The School of History and International Relations is this week hosting an international symposium focusing on Australian-UK migration.
Named in honour of veteran Flinders historian Emeritus Professor Eric Richards, the keynote speakers at this year’s symposium include Professor Richards, Professor Alison Bashford from the University of Cambridge, Professor Joy Damousi (University of Melbourne), Professor Katie Pickles (University of Canterbury) and Professor Philip Payton (Flinders).
Professor Richards is still active after more than 35 years at Flinders working on British and Australian social history, and in particular Scottish history and British and Australian immigration history.
The first Eric Richards Symposium in British and Australasian History follows the 2015 International Seminar in Honour of Professor Richards.
Presentations from the earlier seminar have been published in a new book, entitled Emigrants and Historians – Essays in Honour of Eric Richards (Wakefield Press), to be launched at the symposium at Flinders, Victoria Square today.
In the Emigrants and Historians collection of essays, Professor Payton writes Professor Richards continues to be a “role model and source of inspiration” to students of history, adding his interest in migration and economic history started in his early years in north Wales.
After migrating to Australia, and making Flinders his “academic home for life” in the mid-1980s, Professor Richards’ scholarly output included editing the The Flinders History of South Australia – Social History (Wakefield Press, 1986) for the SA Jubilee 150 celebrations.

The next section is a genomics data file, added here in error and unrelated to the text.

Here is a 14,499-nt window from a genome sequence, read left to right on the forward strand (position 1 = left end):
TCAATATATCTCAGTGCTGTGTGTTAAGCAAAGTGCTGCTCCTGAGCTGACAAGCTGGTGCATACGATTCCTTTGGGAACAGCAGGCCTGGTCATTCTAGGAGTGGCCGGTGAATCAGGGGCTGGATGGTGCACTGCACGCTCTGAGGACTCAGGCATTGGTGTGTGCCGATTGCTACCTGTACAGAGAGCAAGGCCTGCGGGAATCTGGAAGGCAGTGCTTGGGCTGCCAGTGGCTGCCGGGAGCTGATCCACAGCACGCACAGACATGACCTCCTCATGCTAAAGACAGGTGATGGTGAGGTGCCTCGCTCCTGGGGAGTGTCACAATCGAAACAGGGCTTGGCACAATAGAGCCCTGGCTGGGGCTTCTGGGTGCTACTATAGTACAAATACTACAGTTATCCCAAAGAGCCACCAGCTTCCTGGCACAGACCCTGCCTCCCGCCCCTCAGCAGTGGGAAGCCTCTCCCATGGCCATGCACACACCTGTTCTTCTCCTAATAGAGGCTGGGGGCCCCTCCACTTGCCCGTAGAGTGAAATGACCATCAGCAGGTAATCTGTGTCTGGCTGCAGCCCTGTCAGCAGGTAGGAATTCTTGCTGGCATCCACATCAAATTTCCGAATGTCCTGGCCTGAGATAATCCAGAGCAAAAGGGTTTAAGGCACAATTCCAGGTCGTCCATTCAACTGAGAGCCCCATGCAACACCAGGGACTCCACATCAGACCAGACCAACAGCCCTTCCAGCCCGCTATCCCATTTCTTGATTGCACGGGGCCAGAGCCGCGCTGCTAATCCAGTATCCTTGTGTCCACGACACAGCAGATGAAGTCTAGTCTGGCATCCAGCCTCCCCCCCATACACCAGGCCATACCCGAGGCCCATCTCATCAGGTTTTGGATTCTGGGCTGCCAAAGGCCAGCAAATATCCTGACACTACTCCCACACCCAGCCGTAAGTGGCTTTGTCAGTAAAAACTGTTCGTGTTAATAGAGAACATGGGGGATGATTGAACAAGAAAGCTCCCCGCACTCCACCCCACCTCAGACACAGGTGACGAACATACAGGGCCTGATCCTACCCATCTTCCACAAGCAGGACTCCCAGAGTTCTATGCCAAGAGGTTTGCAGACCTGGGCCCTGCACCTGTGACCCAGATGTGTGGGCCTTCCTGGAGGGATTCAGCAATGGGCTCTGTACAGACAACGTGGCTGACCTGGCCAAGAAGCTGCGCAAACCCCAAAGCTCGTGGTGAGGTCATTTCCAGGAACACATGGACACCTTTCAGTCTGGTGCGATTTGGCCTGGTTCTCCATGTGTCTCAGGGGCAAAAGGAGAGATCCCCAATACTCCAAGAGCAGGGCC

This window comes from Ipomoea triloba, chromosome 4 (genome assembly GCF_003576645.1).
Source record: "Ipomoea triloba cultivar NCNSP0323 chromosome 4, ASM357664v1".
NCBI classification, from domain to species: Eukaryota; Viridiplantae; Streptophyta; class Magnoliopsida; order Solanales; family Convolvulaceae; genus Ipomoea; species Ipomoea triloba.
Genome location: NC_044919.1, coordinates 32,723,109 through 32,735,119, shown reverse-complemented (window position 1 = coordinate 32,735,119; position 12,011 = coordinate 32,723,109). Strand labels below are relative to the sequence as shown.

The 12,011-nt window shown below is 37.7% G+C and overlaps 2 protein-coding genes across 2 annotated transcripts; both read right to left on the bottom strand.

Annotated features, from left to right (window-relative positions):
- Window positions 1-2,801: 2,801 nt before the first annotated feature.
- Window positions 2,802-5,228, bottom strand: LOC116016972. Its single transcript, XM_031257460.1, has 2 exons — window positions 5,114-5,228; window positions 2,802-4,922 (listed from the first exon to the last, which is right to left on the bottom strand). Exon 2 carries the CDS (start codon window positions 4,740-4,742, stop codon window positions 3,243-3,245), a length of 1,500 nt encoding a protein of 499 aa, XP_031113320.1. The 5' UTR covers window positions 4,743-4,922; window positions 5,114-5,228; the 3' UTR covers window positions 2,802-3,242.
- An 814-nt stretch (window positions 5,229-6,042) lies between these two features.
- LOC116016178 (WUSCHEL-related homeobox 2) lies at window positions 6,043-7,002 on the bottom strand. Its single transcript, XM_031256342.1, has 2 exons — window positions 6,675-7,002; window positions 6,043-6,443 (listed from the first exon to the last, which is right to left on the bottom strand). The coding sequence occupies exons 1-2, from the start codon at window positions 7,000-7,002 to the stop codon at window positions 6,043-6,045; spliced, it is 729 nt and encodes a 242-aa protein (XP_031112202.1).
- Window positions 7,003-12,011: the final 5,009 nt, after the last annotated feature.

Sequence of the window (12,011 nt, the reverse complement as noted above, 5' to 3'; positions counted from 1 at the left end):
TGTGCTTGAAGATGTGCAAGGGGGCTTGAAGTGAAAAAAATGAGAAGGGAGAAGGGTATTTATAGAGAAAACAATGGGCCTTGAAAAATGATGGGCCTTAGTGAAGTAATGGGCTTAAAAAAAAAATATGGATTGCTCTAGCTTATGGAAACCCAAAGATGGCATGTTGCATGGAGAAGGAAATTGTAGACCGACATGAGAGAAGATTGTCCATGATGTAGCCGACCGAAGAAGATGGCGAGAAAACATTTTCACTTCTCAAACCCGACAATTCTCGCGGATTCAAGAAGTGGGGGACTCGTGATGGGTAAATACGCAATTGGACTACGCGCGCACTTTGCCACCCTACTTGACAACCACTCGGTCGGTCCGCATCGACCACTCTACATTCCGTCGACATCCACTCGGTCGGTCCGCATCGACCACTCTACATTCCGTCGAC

The prolific author has many other titles to his credit, including Britannia’s Children – Emigration from England, Scotland, Wales and Ireland since 1600, a series of volumes including Debating the Highland Clearances (2007) and From Hirta to Port Phillip: The St Kilda Emigration to Australia in 1852.
“Several of Eric’s books have won literary prizes,” Professor Payton says.
“In 2009 he was awarded the New South Wales Premier’s Prize for his volume (published the year before) entitled Destination Australia, which traced emigration to Australia from the early days of Federation through to the demise of the White Australia policy and beyond.”
Professor Payton says the first two Eric Richards conference have paved the way for annual British-Australasian history at Flinders and other Australian and New Zealand universities in future, providing rich networking opportunities for scholars working on British and Australasian history – including imperial and colonial history.
Copies of Emigrants and Historians – Essays in Honour of Eric Richards are available from all good bookshops or direct from Wakefield Press.